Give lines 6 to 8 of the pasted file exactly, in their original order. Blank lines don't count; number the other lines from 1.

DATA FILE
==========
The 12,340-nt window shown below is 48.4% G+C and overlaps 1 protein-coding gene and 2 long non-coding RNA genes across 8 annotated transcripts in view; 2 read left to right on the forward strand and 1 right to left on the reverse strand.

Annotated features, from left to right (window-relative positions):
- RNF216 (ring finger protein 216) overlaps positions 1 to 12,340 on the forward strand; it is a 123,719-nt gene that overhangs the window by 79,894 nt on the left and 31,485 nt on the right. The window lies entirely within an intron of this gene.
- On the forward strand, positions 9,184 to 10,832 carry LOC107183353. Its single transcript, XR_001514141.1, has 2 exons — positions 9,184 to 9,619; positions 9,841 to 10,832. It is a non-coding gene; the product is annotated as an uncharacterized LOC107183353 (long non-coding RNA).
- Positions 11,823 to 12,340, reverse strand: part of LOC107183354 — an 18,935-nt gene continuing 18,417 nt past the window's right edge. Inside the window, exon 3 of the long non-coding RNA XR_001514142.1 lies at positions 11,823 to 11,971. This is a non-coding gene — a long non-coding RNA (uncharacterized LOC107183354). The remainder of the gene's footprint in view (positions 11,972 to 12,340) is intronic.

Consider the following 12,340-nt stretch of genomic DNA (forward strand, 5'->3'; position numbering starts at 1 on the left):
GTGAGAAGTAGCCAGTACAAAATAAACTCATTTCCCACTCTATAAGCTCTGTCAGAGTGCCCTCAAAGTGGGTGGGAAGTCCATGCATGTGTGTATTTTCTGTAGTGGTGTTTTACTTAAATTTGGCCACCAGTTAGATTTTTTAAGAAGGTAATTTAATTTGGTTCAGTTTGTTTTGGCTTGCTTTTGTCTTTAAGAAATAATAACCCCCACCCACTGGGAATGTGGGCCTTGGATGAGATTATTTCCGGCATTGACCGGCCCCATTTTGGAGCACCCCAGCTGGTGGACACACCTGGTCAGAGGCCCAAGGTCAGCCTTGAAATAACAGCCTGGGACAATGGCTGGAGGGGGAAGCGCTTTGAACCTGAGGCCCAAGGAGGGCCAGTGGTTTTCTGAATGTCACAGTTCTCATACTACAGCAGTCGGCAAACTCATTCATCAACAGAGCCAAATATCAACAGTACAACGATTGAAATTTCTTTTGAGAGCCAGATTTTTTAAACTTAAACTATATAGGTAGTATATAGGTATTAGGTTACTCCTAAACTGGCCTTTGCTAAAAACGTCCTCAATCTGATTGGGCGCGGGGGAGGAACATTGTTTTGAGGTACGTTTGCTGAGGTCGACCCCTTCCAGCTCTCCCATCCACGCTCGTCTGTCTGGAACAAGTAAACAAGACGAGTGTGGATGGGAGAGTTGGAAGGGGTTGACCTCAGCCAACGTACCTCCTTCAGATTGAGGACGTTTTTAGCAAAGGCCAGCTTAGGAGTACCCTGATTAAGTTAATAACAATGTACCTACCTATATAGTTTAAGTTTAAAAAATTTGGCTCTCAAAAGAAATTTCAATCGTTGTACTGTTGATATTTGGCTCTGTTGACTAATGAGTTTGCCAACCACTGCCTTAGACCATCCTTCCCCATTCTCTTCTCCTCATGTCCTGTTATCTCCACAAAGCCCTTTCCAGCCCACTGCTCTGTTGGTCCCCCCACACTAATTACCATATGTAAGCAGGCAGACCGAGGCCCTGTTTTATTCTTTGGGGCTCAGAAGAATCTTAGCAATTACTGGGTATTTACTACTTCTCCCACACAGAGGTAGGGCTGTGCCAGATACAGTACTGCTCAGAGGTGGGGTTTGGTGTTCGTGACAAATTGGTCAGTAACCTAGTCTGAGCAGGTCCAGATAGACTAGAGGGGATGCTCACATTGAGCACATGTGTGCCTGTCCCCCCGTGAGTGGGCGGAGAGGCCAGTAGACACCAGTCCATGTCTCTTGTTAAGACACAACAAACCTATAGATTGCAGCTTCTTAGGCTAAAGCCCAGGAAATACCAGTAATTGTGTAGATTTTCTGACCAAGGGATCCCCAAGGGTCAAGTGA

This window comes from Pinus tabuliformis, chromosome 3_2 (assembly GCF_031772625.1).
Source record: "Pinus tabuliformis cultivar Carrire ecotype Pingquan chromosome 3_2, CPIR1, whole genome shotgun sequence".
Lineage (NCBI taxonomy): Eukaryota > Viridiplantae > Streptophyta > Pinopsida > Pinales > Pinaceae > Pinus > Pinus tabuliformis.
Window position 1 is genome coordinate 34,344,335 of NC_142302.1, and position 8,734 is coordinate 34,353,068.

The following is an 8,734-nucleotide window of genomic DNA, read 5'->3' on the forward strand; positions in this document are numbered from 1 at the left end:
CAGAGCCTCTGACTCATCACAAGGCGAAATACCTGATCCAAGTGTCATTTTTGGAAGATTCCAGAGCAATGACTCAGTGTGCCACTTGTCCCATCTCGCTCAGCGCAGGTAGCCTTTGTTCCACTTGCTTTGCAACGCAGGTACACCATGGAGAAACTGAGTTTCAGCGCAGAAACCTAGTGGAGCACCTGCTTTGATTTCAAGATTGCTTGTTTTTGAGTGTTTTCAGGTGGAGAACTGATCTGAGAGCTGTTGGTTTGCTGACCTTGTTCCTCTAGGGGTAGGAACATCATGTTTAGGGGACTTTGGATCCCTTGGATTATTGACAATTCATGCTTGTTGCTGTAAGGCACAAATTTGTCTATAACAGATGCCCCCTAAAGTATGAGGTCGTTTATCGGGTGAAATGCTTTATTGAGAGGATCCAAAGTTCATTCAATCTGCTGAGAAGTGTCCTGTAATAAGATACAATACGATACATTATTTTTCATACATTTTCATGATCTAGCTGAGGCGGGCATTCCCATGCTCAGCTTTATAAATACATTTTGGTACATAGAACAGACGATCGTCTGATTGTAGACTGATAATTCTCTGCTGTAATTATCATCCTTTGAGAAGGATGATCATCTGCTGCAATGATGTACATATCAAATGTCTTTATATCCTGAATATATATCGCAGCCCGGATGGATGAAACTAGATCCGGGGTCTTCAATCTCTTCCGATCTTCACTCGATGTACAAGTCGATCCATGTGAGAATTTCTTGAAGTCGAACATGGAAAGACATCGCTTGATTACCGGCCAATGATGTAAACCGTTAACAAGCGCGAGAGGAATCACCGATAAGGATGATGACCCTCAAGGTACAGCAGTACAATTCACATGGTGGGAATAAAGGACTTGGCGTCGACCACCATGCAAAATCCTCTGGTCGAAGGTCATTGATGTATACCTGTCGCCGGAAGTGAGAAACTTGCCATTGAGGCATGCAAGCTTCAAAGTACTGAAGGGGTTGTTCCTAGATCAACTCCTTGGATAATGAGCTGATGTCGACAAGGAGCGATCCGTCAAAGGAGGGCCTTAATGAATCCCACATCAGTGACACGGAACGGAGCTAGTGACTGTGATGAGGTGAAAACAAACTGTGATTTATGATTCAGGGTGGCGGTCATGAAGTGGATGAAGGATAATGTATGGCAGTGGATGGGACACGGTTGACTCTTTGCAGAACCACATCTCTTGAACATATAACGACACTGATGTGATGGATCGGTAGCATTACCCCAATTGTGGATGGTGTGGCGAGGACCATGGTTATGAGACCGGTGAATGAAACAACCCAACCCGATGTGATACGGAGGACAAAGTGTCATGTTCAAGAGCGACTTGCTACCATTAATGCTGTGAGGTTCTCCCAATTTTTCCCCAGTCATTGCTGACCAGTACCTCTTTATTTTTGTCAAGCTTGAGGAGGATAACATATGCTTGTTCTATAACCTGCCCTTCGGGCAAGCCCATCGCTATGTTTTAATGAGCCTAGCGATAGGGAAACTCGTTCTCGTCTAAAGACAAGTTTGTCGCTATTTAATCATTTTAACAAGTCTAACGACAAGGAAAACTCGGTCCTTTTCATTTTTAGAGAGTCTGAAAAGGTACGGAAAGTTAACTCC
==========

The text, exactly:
Consider the following 12,340-nt stretch of genomic DNA (forward strand, 5'->3'; position numbering starts at 1 on the left):
GTGAGAAGTAGCCAGTACAAAATAAACTCATTTCCCACTCTATAAGCTCTGTCAGAGTGCCCTCAAAGTGGGTGGGAAGTCCATGCATGTGTGTATTTTCTGTAGTGGTGTTTTACTTAAATTTGGCCACCAGTTAGATTTTTTAAGAAGGTAATTTAATTTGGTTCAGTTTGTTTTGGCTTGCTTTTGTCTTTAAGAAATAATAACCCCCACCCACTGGGAATGTGGGCCTTGGATGAGATTATTTCCGGCATTGACCGGCCCCATTTTGGAGCACCCCAGCTGGTGGACACACCTGGTCAGAGGCCCAAGGTCAGCCTTGAAATAACAGCCTGGGACAATGGCTGGAGGGGGAAGCGCTTTGAACCTGAGGCCCAAGGAGGGCCAGTGGTTTTCTGAATGTCACAGTTCTCATACTACAGCAGTCGGCAAACTCATTCATCAACAGAGCCAAATATCAACAGTACAACGATTGAAATTTCTTTTGAGAGCCAGATTTTTTAAACTTAAACTATATAGGTAGTATATAGGTATTAGGTTACTCCTAAACTGGCCTTTGCTAAAAACGTCCTCAATCTGATTGGGCGCGGGGGAGGAACATTGTTTTGAGGTACGTTTGCTGAGGTCGACCCCTTCCAGCTCTCCCATCCACGCTCGTCTGTCTGGAACAAGTAAACAAGACGAGTGTGGATGGGAGAGTTGGAAGGGGTTGACCTCAGCCAACGTACCTCCTTCAGATTGAGGACGTTTTTAGCAAAGGCCAGCTTAGGAGTACCCTGATTAAGTTAATAACAATGTACCTACCTATATAGTTTAAGTTTAAAAAATTTGGCTCTCAAAAGAAATTTCAATCGTTGTACTGTTGATATTTGGCTCTGTTGACTAATGAGTTTGCCAACCACTGCCTTAGACCATCCTTCCCCATTCTCTTCTCCTCATGTCCTGTTATCTCCACAAAGCCCTTTCCAGCCCACTGCTCTGTTGGTCCCCCCACACTAATTACCATATGTAAGCAGGCAGACCGAGGCCCTGTTTTATTCTTTGGGGCTCAGAAGAATCTTAGCAATTACTGGGTATTTACTACTTCTCCCACACAGAGGTAGGGCTGTGCCAGATACAGTACTGCTCAGAGGTGGGGTTTGGTGTTCGTGACAAATTGGTCAGTAACCTAGTCTGAGCAGGTCCAGATAGACTAGAGGGGATGCTCACATTGAGCACATGTGTGCCTGTCCCCCCGTGAGTGGGCGGAGAGGCCAGTAGACACCAGTCCATGTCTCTTGTTAAGACACAACAAACCTATAGATTGCAGCTTCTTAGGCTAAAGCCCAGGAAATACCAGTAATTGTGTAGATTTTCTGACCAAGGGATCCCCAAGGGTCAAGTGA

This window comes from Pinus tabuliformis, chromosome 3_2 (assembly GCF_031772625.1).